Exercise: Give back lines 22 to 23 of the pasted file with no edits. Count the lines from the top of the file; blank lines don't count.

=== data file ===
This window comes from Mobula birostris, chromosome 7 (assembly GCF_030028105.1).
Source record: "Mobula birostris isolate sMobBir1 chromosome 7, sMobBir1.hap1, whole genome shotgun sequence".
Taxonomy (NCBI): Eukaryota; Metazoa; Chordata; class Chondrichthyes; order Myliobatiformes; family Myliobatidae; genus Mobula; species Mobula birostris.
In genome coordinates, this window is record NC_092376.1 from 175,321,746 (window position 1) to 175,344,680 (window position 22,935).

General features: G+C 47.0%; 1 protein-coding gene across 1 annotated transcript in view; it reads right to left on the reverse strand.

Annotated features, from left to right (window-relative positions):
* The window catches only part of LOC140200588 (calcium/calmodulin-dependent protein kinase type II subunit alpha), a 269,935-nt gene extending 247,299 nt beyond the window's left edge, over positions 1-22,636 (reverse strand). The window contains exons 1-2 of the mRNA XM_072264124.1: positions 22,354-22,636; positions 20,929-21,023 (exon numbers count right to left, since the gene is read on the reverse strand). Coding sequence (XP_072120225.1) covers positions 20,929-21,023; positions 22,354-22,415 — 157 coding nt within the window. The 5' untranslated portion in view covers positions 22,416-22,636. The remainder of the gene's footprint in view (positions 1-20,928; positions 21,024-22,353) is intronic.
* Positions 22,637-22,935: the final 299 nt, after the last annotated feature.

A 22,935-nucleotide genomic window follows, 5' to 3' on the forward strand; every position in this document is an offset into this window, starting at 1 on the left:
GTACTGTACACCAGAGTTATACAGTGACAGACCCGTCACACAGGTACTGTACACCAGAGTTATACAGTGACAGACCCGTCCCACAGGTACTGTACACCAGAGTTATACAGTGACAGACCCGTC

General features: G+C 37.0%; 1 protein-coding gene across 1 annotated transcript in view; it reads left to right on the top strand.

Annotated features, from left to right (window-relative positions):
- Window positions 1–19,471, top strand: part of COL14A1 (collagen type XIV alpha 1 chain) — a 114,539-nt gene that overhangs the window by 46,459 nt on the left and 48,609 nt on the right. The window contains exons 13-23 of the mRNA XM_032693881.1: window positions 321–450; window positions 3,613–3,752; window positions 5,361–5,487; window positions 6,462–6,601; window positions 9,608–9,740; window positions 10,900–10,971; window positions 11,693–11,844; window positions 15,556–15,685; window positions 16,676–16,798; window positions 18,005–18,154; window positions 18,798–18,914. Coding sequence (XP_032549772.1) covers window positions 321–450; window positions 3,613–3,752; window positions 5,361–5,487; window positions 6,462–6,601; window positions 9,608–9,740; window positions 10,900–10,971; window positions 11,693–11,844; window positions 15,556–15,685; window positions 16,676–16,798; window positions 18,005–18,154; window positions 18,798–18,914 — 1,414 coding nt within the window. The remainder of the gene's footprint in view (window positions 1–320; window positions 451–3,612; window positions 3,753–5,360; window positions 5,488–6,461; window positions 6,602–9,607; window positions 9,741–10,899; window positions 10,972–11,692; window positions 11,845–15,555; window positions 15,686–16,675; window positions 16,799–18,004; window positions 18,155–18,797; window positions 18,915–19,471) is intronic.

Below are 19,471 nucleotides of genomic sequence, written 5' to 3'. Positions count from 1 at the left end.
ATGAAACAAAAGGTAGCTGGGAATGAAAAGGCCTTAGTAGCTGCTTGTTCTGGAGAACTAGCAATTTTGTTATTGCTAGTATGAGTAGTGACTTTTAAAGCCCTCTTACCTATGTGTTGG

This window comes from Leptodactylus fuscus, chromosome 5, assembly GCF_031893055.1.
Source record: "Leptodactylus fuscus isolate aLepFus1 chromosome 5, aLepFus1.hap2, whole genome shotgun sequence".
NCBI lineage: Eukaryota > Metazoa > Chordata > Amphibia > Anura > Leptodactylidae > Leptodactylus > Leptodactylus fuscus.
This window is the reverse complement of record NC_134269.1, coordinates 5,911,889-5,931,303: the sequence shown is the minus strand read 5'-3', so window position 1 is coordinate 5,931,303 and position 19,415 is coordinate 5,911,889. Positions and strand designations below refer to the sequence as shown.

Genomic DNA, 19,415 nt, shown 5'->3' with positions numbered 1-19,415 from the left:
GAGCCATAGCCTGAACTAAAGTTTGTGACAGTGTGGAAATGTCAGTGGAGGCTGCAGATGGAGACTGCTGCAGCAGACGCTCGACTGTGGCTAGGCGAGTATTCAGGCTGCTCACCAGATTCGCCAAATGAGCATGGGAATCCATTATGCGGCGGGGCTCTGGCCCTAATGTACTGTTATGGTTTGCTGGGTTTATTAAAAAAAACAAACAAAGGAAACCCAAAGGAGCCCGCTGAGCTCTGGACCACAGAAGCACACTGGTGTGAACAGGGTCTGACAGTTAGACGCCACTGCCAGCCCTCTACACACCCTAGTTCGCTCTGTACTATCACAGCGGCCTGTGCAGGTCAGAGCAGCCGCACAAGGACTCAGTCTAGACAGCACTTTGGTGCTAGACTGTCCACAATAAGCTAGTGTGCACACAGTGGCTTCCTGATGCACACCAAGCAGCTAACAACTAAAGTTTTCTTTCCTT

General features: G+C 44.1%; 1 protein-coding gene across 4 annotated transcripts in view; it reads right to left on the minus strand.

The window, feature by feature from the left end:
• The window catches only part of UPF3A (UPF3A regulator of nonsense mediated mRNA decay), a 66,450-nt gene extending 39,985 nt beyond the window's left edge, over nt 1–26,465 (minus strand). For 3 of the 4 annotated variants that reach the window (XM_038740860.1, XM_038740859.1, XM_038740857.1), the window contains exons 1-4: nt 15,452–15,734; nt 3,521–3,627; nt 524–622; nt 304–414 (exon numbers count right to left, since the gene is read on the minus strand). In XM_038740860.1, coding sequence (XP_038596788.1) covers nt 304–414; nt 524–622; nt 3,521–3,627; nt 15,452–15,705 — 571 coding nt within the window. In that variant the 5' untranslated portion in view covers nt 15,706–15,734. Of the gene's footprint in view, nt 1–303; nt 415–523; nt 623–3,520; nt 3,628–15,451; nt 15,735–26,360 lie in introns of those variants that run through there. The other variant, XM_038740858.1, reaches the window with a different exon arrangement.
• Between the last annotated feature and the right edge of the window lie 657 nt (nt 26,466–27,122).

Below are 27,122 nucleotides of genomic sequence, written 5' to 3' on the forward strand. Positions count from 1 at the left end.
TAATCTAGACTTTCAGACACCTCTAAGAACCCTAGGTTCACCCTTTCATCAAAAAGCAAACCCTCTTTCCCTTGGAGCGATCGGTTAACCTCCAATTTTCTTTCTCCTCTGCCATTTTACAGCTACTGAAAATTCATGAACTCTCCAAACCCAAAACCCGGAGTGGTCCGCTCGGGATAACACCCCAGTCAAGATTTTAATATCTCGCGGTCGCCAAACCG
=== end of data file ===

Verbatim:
General features: G+C 44.1%; 1 protein-coding gene across 4 annotated transcripts in view; it reads right to left on the minus strand.

The window, feature by feature from the left end: